Life in Italy, in a Nutshell

My darlings, I have something wonderful to share with you today. (I know that about this time you are expecting a post about tempting frappe or those sinfully delectable castagnole, but you'll have to hold off a just a little longer!) This is one of the first, and very few, YouTube videos I will ever post on this blog. Trust me that I would not be sharing this with you if it were not so uncannily illustrative of the soul of the Italian people.

Yesterday, in a small town just outside Naples, a slightly-past middle-aged man was parking his car. Take this situation out of Italy and you're left with an uneventful couple of minutes that will be forgotten before the emergency  brake is on.

But in Italy, nothing is ever simple. And rarely is it boring. Frustrating, yes, gnash-your-teeth-and-tear-your-hair-out maddening, oh, hell yeah. But boring, no.

I know you're sitting there reading this, thinking: a man parks a car, and she thinks it's entertaining? What could possibly happen to make a man parking a car interesting? Could this really be worth 9 (sorry) minutes of my time?

The answer is yes.

This one little video sums up the entire country of Italy. On the surface, it shows how bereft of basic driving skills some of its inhabitants are. But it's much deeper than that. It illustrates the undying bond between an older man and his even older mother. It showcases the indignant outrage that can be inspired in a man who is clearly in the wrong yet blames everyone else around him. It tells of motorcycle gangs who strap whole hocks of prosciutto to the backs of their bikes. It shows how any occasion can be an opportunity to make a dramatic and impassioned scene and how even the simplest tasks cannot and must not ever be completed easily or quickly. It shows how everyone has an opinion on what should be done, yet somehow, nothing gets done. It reminds us that nothing can be resolved without the benevolent help of the Church. But most of all, it shows that Italians, so quick to anger, throw up their hands and scream curses in dialect, are the very same ones who will, a moment later, laugh, cheer and throw you a flower.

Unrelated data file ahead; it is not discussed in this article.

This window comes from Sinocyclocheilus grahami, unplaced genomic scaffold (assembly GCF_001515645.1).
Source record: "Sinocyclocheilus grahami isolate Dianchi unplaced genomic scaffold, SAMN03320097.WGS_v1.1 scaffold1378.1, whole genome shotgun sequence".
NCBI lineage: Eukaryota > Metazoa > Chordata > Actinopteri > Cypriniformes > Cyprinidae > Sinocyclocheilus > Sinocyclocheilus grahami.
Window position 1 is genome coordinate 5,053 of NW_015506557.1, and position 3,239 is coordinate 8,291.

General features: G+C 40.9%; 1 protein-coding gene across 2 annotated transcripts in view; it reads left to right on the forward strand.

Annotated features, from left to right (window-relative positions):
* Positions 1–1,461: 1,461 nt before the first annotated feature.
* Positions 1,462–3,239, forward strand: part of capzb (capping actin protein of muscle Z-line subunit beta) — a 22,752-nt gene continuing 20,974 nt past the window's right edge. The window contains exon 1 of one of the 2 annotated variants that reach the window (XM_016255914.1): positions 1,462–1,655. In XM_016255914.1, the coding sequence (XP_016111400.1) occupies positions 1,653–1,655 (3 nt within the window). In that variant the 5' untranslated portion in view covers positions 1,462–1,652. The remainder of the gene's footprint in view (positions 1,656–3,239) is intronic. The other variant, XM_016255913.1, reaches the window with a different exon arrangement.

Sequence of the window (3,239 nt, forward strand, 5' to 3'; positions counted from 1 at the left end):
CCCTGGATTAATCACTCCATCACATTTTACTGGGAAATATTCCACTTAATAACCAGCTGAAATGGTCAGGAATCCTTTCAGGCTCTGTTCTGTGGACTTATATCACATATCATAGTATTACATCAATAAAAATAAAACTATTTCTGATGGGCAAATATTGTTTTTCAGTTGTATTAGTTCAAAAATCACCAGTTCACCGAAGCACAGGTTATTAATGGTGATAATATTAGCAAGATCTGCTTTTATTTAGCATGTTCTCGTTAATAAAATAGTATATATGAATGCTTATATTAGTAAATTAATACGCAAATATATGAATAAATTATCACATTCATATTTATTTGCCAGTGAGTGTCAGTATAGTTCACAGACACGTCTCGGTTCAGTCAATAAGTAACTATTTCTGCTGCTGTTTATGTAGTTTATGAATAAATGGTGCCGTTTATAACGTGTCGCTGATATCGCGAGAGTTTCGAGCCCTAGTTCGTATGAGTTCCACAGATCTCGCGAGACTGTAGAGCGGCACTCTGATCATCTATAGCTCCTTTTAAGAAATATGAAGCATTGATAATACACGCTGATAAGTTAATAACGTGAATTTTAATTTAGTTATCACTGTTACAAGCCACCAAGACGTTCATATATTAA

P.S. Please note: they are all parked on the sidewalk. Good to know it's not just Rome.